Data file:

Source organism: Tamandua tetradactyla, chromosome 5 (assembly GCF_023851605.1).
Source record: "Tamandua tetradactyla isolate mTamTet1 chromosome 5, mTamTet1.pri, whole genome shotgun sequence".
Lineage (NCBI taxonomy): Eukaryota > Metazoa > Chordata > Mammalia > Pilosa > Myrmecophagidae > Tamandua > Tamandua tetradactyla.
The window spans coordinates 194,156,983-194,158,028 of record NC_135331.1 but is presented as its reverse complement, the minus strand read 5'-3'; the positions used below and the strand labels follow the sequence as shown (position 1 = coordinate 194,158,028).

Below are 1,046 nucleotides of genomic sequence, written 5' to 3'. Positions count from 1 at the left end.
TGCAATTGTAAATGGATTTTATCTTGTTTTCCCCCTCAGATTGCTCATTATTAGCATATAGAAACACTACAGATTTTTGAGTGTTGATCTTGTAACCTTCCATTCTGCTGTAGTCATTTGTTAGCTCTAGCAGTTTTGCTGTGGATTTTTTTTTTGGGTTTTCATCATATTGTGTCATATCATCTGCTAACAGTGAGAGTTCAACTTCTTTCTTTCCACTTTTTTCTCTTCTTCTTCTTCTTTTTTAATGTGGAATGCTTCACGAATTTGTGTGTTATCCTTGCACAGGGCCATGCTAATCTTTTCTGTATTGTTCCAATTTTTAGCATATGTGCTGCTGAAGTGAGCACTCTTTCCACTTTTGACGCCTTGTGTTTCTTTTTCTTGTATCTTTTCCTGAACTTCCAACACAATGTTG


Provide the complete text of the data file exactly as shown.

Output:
Source organism: Tamandua tetradactyla, chromosome 5 (assembly GCF_023851605.1).
Source record: "Tamandua tetradactyla isolate mTamTet1 chromosome 5, mTamTet1.pri, whole genome shotgun sequence".
Lineage (NCBI taxonomy): Eukaryota > Metazoa > Chordata > Mammalia > Pilosa > Myrmecophagidae > Tamandua > Tamandua tetradactyla.
The window spans coordinates 194,156,983-194,158,028 of record NC_135331.1 but is presented as its reverse complement, the minus strand read 5'-3'; the positions used below and the strand labels follow the sequence as shown (position 1 = coordinate 194,158,028).

Below are 1,046 nucleotides of genomic sequence, written 5' to 3'. Positions count from 1 at the left end.
TGCAATTGTAAATGGATTTTATCTTGTTTTCCCCCTCAGATTGCTCATTATTAGCATATAGAAACACTACAGATTTTTGAGTGTTGATCTTGTAACCTTCCATTCTGCTGTAGTCATTTGTTAGCTCTAGCAGTTTTGCTGTGGATTTTTTTTTTGGGTTTTCATCATATTGTGTCATATCATCTGCTAACAGTGAGAGTTCAACTTCTTTCTTTCCACTTTTTTCTCTTCTTCTTCTTCTTTTTTAATGTGGAATGCTTCACGAATTTGTGTGTTATCCTTGCACAGGGCCATGCTAATCTTTTCTGTATTGTTCCAATTTTTAGCATATGTGCTGCTGAAGTGAGCACTCTTTCCACTTTTGACGCCTTGTGTTTCTTTTTCTTGTATCTTTTCCTGAACTTCCAACACAATGTTG